Using One Attack

The business fable had its genesis as part of a logical progression. So many books in this genre are forms of exhortation written in a personal vernacular that connects directly to its reader. “You can do it!” is not a far cry from an entire chapter in which a fictionalized business leader shows their work force how to do it. In addition, the fable frees a business writer to expand into fiction, albeit in a circumscribed way.

In a more formal narrative a writer can also employ another favorite of the genre: a numbered or bulleted list. Many business people like to work in this format, since it is an extension of a daily or weekly to-do list. Indeed, I have edited manuscripts in which it’s hard to tell what should dominate: narrative or the lists. They are useful especially at the end of a chapter, because they can summarize points that are considered important.

What does not work so well is a melding of the business fable with the list format. They are two extremes of narrative style, and switching back and forth between them is jarring to the reader. It is easy to understand why. Narrative nonfiction flows smoothly, with personalities and dialogue, and the reader is engaged by the lifelike interactions. The entries in a list, on the contrary, are designed to be brief and succinct, hammering home point after point. At the end of a dramatic chapter in a fable, a list can seem like a stern teacher—these are the takeaways!

Sometimes a writer will try to avoid the contrast by spinning out the entire fable first and then tacking on an extended list for the second part of the book. This approach makes the matter worse. Readers grow used to the effortless and fun rhythm of a fictionalized story, and they may put down the book after reading only a few of the imperatives the list demands. Oh, brother, here are the takeaways.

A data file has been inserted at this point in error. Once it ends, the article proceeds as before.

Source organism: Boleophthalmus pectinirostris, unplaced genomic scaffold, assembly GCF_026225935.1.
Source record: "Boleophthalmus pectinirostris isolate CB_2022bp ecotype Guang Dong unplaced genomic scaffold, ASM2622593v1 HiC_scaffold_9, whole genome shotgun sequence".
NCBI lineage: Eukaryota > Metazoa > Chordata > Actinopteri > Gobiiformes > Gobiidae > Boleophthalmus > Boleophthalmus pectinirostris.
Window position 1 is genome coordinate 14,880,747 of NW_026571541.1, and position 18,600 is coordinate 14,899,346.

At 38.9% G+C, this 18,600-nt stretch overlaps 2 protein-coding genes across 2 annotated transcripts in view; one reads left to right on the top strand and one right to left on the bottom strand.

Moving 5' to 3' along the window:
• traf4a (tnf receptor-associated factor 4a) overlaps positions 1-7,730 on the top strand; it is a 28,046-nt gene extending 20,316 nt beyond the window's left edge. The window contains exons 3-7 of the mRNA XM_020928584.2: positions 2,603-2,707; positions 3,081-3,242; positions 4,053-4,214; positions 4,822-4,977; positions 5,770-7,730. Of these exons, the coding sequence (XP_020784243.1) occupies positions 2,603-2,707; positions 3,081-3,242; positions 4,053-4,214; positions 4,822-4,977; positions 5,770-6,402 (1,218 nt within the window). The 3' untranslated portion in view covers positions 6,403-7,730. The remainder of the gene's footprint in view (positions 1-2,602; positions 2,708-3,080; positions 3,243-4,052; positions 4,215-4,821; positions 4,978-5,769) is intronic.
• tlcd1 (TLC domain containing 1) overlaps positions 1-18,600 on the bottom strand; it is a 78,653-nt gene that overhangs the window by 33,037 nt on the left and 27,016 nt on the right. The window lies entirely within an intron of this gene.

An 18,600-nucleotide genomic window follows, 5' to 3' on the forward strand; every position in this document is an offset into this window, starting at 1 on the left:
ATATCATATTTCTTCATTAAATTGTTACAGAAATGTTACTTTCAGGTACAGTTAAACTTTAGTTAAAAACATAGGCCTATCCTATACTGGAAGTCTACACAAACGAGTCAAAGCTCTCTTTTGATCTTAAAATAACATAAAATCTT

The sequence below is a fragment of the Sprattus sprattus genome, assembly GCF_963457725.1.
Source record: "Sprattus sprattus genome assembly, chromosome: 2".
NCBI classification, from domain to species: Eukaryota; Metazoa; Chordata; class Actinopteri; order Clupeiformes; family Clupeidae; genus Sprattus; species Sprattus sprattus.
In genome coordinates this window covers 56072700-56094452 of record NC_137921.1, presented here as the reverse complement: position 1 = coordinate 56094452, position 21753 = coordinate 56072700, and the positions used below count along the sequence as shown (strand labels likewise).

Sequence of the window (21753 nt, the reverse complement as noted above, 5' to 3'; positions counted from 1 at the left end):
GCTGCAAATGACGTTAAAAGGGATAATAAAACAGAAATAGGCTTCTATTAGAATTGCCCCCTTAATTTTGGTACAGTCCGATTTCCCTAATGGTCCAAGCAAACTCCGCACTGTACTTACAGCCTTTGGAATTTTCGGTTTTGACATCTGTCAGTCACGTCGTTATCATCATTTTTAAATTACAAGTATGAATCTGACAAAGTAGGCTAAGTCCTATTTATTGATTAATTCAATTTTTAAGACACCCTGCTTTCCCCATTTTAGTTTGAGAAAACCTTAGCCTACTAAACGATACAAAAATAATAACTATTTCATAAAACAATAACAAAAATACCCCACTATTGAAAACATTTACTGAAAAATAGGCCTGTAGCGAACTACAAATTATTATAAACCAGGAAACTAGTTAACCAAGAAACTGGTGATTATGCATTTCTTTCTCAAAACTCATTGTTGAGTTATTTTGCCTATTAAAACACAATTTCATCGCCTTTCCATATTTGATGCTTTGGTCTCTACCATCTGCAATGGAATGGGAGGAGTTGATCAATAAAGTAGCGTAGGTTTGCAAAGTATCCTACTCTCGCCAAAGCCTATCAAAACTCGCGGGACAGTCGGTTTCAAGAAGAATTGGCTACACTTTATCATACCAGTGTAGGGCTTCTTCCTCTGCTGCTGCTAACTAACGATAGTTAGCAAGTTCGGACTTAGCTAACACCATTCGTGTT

What works better is melding the two completely. Why does a topic of discussion need a number? A writer can compose the list as a separate entity to start. Then each point will become clear. Then the written material can be inserted into the fable. It has to be refashioned somewhat to fit the looser style, but that way you are buttressing what you know works.

Exercise: Once you have drawn up the list, go back to the fable portion of the manuscript. As you read, look for places where a topic from the list would logically fit. Drop those in as you go. When you are finished, you merely need to go back and make the list text into asides that the lead “character” in the fable tells directly to the reader.

“Government is the great fiction, through which everybody endeavors to live at the expense of everybody else.”  —Frederic Bastiat

Copyright @ 2020 John Paine. All rights reserved.

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Copyright © 2020 John Paine. All rights reserved.